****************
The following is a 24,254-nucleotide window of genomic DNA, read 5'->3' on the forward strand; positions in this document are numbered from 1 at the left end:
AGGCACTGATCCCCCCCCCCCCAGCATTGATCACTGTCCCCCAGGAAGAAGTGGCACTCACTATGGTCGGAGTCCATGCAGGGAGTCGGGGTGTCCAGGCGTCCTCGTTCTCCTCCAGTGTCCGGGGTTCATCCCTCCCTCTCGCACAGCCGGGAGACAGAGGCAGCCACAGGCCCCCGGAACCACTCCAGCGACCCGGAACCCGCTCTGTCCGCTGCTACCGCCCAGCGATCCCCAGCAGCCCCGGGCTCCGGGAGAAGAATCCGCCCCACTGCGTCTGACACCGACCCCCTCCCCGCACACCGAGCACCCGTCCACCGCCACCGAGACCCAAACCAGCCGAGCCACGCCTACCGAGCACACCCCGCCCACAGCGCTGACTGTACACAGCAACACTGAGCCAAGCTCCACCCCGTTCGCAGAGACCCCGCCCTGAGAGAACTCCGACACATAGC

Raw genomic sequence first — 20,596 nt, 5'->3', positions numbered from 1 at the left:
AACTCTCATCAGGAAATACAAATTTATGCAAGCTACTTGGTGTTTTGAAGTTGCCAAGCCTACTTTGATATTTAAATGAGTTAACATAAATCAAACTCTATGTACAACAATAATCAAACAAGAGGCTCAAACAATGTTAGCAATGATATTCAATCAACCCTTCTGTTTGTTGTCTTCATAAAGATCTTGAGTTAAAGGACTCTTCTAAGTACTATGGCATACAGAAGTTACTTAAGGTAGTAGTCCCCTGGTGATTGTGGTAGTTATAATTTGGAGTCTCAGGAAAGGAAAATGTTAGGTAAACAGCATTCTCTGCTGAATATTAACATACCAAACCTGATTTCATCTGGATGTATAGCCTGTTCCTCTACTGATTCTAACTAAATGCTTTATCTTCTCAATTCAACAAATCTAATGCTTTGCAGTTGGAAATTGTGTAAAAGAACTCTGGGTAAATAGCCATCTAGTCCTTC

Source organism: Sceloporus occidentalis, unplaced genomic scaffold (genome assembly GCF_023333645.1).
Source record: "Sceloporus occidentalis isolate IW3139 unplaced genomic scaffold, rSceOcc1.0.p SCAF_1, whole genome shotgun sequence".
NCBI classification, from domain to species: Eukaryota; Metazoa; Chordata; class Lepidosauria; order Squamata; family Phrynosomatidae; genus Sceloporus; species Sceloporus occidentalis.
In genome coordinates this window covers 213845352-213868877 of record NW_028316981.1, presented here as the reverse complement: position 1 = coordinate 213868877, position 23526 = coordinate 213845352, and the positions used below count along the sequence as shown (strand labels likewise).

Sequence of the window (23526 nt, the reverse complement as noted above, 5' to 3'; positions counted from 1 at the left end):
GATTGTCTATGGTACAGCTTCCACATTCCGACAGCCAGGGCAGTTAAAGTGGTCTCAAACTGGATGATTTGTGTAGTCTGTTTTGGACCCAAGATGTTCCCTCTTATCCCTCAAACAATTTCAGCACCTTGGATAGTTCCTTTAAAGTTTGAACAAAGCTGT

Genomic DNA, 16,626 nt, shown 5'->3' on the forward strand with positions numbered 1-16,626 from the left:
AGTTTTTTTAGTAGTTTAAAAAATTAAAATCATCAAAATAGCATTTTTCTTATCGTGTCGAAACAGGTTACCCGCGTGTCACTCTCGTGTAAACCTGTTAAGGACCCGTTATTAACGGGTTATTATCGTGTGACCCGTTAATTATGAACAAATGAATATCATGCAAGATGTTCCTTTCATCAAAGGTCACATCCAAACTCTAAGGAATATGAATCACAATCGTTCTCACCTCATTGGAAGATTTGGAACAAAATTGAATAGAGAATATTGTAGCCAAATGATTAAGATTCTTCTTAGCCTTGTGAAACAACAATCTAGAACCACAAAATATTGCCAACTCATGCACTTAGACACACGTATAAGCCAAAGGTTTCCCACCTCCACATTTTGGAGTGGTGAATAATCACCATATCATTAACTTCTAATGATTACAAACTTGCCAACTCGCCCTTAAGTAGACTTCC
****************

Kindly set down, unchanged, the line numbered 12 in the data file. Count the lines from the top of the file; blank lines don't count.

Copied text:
AGTTTTTTTAGTAGTTTAAAAAATTAAAATCATCAAAATAGCATTTTTCTTATCGTGTCGAAACAGGTTACCCGCGTGTCACTCTCGTGTAAACCTGTTAAGGACCCGTTATTAACGGGTTATTATCGTGTGACCCGTTAATTATGAACAAATGAATATCATGCAAGATGTTCCTTTCATCAAAGGTCACATCCAAACTCTAAGGAATATGAATCACAATCGTTCTCACCTCATTGGAAGATTTGGAACAAAATTGAATAGAGAATATTGTAGCCAAATGATTAAGATTCTTCTTAGCCTTGTGAAACAACAATCTAGAACCACAAAATATTGCCAACTCATGCACTTAGACACACGTATAAGCCAAAGGTTTCCCACCTCCACATTTTGGAGTGGTGAATAATCACCATATCATTAACTTCTAATGATTACAAACTTGCCAACTCGCCCTTAAGTAGACTTCC